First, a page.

October 24, 2014
More than Just ‘Friends’: Facebook Friend Requests from Judges Constitute A Request to Engage in Improper Ex Parte Communication
Under a ruling recently passed by the Florida Fifth District Court of Appeal, judges must live up to a higher standard than most in respect to their interactions. A simple Facebook ‘friend’ request, while innocuous among members of the non-legal public, can merit a judge’s forced recusal from a case if sent from a judge to a party in a case.
In Chase v. Loisel, the court ruled to remove Judge Linda Schoonover from presiding over a divorce case during which she sent a friend request to one of the parties involved. Judge Schoonover sent the friend request to the wife in the husband-wife divorce proceeding; the wife declined to answer the friend request. The wife later filed a formal complaint that the judge “retaliated” against her for not accepting the request by giving her husband a “disproportionately excessive alimony award.” The court ruled that the judge must disqualify herself because the friend request was legally sufficient to create a well-founded fear that the wife would not receive a fair trial. By sending a Facebook friend request, Schoonover was soliciting the wife to participate in improper ex parte communication. The court ruled that the friend request would have caused the wife to have a “reasonable fear of offending” Schoonover for not accepting the request.
A simple Facebook ‘friend’ request, while innocuous among members of the non-legal public, can merit a judge’s forced recusal from a case if sent by the judge to a party in a case.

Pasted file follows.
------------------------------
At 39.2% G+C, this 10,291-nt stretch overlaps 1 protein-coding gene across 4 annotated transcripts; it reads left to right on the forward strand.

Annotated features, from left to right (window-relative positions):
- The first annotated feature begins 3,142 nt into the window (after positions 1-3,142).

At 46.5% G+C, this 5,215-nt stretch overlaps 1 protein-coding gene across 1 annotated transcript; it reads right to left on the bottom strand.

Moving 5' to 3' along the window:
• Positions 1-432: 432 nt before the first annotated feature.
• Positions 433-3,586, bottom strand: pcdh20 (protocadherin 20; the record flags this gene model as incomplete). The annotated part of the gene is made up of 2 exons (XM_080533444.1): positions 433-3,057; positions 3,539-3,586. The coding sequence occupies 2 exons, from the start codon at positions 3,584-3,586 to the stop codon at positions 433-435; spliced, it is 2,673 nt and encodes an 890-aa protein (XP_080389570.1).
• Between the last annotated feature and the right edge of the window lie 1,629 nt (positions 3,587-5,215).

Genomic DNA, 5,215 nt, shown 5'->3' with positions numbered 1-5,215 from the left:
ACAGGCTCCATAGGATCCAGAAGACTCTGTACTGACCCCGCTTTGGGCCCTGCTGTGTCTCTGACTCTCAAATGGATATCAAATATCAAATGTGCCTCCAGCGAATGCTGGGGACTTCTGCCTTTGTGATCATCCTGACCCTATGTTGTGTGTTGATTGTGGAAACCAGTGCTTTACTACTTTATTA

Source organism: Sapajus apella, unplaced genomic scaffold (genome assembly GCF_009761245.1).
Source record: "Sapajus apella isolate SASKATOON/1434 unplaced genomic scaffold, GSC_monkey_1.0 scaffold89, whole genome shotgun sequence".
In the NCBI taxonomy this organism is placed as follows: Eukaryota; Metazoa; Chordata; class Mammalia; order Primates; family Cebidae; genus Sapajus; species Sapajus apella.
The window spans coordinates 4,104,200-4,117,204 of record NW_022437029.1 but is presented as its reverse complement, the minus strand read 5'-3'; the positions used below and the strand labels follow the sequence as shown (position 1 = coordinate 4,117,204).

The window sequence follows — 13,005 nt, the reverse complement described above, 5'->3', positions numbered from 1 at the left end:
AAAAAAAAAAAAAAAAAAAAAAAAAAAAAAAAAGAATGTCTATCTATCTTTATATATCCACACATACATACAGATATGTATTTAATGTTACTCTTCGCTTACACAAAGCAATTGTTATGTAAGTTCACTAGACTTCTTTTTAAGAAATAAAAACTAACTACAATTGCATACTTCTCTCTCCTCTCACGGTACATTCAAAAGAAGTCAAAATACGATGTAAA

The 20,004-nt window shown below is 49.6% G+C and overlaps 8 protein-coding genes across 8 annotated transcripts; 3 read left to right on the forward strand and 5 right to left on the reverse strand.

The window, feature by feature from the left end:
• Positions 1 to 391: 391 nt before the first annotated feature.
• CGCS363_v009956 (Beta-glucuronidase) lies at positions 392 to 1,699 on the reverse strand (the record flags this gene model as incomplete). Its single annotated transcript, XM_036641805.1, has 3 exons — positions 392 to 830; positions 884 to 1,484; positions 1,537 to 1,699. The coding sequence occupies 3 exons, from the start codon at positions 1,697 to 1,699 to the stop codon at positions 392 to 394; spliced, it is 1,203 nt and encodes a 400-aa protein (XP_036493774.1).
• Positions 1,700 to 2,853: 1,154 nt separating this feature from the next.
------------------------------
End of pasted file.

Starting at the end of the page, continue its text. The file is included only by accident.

In the decision, the court distinguishes its reasoning from that in Domville v. State, a Florida Fourth District Court of Appeals case. In Domville, the court ruled that it was improper for a judge to engage in a Facebook ‘friendship’ with the prosecutor in a case over which the judge presided. The Chase court recognized that a Facebook ‘friendship’ does not correlate with close friendship in the real world, and that “requiring disqualification in such cases does not reflect the true nature of a Facebook friendship.”
The stark difference in consequences for a Facebook friend request among non-members of the legal profession versus judges is telling. Whereas in many workplaces it is common for employees to send and accept each other’s Facebook friend requests, judges are held to higher standards. Severe consequences exist for judges because of partiality concerns and evidentiary concerns, depending upon the intended recipient of the request. A request from a judge to a party in the case, asking the party to be ‘friends’ with him or her, implies an invitation towards partiality which should not be present. The Code of Judicial Conduct states that judges must be impartial. Furthermore, the quantity of personalized content on Facebook may cause a judge to be prejudiced against one or both parties in a case, if the judge accesses the content. In a divorce case, for example, if the judge views a picture of one of the parties on a date or acting raucously at a party outside of the evidence offered in the courtroom, this supplemental information may cause the judge to be prejudiced against a party.
Issues such as these will likely grow more prevalent as social-networking media grows in popularity. Judges and other members of the legal community will have to place appropriate boundaries on their conduct to separate their social networking from their legal responsibilities.